The stats that show Ireland NEED to start that man Aaron Connolly 8 months ago

The stats that show Ireland NEED to start that man Aaron Connolly

0-0.

You could have predicted Ireland vs Georgia from a mile away.

A victory would have left Ireland needing just two draws from their remaining two fixtures.

But they played for the draw. The 0-0 result in Tbilisi leaves Mick McCarthy's men needing a win in their remaining two games in Group 2. Sadly, in Switzerland and Denmark, the toughest is yet to come.

So here's where we are now.

In the six qualifying games played so far, Ireland have averaged a goal a game. They have taken a total of 60 shots, with an accuracy rate of 37%.

The mark of the best teams and finishers in world football is that they put up extraordinary shot numbers to ensure that a good percentage of those end up in the back of the net. At the moment, Ireland just aren't getting enough shots away and that's where Aaron Connolly comes into it all.

In five Premier League appearances so far, he's conjured up nine shots with four ending up on target, for a shooting accuracy of 56% – who can forget those two brilliant strikes against Spurs?

Ireland

He made a noticeable impact after coming on, demonstrating maturity beyond his years. One can only speculate as to the impact he could have made were he brought on earlier in the Georgian capital.

For Irish fans watching, the game was nondescript up until the young Castlegar man's introduction in the 78th minute.

With seconds left of the 90 minutes, James McClean swung a pass into the Georgian box which was improperly dealt with by Aburjania, before Connolly pounced on the deflection to get a shot away.

"So sharp!.. he's alive, but that's what we've missed all night," said Ronnie Whelan on RTE 2.

Right he was.

Then, in the 92nd minute, Glenn Whelan lobbed a line-breaking pass to set Connolly off to the races with two Georgian defenders to his right – the resulting shot was skewed wide but only just.

At least, he was putting himself in the shop window.

He always has done, as Connolly's former Mervue United coach Ollie Neary told SportsJOE recently.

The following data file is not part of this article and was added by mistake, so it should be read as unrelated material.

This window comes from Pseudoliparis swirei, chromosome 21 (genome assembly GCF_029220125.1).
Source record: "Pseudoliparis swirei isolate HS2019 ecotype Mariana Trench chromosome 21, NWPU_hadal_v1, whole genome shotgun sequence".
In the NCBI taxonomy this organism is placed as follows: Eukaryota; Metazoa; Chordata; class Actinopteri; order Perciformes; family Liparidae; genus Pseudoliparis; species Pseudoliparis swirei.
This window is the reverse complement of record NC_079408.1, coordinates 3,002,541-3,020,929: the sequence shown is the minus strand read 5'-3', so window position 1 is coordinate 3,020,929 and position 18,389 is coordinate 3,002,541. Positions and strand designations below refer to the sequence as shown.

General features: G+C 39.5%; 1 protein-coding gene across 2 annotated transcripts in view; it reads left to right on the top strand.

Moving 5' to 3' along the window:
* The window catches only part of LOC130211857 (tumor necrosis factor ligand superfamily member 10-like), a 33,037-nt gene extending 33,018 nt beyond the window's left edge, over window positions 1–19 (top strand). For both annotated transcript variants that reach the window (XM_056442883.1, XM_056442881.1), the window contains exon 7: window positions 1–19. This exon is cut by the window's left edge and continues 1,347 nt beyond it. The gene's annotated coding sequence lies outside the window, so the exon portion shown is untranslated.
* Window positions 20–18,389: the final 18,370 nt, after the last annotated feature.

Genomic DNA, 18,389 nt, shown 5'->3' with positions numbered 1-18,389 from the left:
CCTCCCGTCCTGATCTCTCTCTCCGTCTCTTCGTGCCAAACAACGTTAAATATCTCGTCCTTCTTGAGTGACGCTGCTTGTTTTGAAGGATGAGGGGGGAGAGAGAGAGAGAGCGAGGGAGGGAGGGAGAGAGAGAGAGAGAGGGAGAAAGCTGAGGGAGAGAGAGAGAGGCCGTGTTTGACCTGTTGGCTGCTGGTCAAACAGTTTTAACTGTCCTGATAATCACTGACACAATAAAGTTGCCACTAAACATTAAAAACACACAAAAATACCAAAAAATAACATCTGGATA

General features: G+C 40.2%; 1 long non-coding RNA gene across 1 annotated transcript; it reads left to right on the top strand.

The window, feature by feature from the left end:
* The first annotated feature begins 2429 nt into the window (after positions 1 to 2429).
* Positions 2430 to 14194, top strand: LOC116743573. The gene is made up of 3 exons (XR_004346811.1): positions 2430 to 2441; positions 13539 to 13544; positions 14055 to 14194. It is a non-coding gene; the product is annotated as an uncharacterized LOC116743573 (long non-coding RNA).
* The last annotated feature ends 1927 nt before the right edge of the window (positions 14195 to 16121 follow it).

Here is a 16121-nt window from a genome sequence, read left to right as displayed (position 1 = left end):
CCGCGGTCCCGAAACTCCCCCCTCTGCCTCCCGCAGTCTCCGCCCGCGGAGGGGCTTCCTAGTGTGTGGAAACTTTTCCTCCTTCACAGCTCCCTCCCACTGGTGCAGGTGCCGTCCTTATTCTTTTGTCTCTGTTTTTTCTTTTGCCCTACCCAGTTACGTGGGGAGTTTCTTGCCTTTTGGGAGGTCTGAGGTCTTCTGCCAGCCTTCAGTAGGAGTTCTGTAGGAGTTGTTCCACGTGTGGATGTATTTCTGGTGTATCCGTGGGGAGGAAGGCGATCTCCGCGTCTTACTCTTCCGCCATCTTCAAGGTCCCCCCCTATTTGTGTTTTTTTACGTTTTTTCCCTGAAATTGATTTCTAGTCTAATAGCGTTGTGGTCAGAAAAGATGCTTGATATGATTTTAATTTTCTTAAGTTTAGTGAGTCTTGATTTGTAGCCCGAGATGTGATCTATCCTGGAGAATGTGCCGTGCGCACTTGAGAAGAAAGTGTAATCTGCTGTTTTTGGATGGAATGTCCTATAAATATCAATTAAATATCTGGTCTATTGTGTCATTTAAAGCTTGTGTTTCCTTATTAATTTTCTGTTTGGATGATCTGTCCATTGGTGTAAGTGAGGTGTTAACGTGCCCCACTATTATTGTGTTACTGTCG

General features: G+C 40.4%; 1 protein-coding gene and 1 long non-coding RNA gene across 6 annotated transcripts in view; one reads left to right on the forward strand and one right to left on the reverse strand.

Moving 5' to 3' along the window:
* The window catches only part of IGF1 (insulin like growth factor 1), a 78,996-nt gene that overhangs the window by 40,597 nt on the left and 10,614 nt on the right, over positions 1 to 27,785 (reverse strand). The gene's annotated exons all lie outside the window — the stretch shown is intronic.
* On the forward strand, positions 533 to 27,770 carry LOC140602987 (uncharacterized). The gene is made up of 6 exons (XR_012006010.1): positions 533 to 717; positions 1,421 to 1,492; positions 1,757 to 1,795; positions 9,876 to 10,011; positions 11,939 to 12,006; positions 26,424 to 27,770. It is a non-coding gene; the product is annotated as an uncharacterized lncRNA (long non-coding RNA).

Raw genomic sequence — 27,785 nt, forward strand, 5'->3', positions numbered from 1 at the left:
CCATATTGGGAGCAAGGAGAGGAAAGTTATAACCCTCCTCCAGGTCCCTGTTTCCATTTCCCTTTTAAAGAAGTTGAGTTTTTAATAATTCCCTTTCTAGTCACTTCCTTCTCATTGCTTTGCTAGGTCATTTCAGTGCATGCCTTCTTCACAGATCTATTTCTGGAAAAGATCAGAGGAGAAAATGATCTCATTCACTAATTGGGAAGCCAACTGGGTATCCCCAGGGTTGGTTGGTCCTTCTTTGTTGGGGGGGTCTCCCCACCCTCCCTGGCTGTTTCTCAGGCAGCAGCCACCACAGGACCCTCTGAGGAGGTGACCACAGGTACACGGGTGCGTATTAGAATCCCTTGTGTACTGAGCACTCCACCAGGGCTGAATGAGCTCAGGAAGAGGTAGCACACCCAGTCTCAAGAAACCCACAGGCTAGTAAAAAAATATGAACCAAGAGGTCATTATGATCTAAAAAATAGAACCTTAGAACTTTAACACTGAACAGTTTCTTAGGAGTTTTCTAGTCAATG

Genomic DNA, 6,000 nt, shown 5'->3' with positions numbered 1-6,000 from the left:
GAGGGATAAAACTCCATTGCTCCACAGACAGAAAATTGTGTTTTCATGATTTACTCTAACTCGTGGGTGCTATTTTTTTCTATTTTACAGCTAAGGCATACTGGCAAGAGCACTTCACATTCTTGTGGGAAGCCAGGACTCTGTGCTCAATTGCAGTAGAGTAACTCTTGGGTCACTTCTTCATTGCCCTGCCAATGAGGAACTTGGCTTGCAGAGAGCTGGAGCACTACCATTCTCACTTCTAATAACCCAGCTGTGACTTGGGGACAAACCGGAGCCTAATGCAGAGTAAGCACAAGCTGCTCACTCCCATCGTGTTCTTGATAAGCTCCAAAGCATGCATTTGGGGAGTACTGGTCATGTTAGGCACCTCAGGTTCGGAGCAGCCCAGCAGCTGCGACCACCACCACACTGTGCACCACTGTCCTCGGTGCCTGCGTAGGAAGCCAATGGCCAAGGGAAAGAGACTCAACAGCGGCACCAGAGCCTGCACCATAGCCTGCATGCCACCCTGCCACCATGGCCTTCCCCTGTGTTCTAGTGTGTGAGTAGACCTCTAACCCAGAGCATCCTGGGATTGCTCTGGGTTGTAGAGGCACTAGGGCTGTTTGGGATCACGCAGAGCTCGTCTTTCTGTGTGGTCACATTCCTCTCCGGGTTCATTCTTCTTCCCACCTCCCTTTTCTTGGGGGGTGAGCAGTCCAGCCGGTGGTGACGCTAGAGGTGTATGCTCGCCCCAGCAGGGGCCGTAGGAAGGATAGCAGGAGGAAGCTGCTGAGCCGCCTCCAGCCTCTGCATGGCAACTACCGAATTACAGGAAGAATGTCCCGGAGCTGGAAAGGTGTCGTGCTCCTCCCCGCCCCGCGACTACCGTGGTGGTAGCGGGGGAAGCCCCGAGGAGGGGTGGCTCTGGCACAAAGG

"When Aaron was 15, he was on our under-17 team," said Neary.

"He was in double figures in his first season with us, I can remember one game against Longford town when he scored eight goals. He always wanted to score..."

"He has a relentless attitude and he's the type of lad who wouldn't be happy coming off the field without scoring. He has really high expectations for himself..."

One can argue that he should've done better with the chances he had after coming on, but the thing to note here is that he was able to get into positions to have chances to work with in the first place. Ireland were barely ticking over in terms of offensive productivity and Connolly quite literally produced an uptick for the team with his introduction.

Is he a young lad? Yes. But does that make him incompetent and inept to start? Absolute not. The young Galwegian has momentum going for him, he may be only 19 but he's got a tangible quality that can get arses off seats and cheers rippling from throats. He's got the line-breaking pace and directness that Ireland's attack desperately needed against Georgia.

In football circles, youth are often castigated for their lack of 'experience', as if games are to be won on experience alone. Imagine if every coach in history had valued experience over youth and exuberance? Would the world have seen the likes of Messi, Ronaldo, Owen, OG Ronaldo, Mbappe, Sancho, Busquets (the list is certainly not exhaustive) play and achieve the careers they did?

John Cryuff, the man who rewrote the footballing books with his teachings on possession football and positional play, the man who put Barcelona on the map both as a player and more so as a coach, the man who played as part of the 'total football' marauding Dutch team of the 1970's – that man always championed youth. He was a firm believer of giving youth products a firm pathway into the first team and look at where it has taken Barcelona the club and the brand in the decades that have followed.

In fact, when a certain Pep Guardiola himself was coming up through the La Masia academy at Barca, Cruyff was disgruntled when people despite labelling Pep as "one of the best" players, left him to play for the third youth team. Cruyff insisted that he instead be put in the reserve team saying:

"If we lose, we lose. We need to create footballers."

As it turns out, Guardiola did quite well. Wouldn't you say?

The point to be arrived at here is not that Connolly is the panacea to all of Ireland's offensive malaise or that this young lad will singlehandedly march Ireland into the promised land of the Euros, but rather that McCarthy has an opportunity here. A chance to unleash a budding, visceral talent upon the Swiss defence, a chance to grab the bull by the horns and pry a possible win, a chance to develop a possible world-class talent to benefit not only his national team but the beautiful game in general.

Recently, in an interview, Connolly spoke about his two goal performance against Spurs saying:

"Now I’m hungry for more and want to play against bigger and better players in the future.”

At the end of the day, McCarthy calls the shots but it's fair to say that the Irish public would like the simple request of 19-year-old Aaron Connolly lining up top against Switzerland on Tuesday night.

Nothing more, nothing less.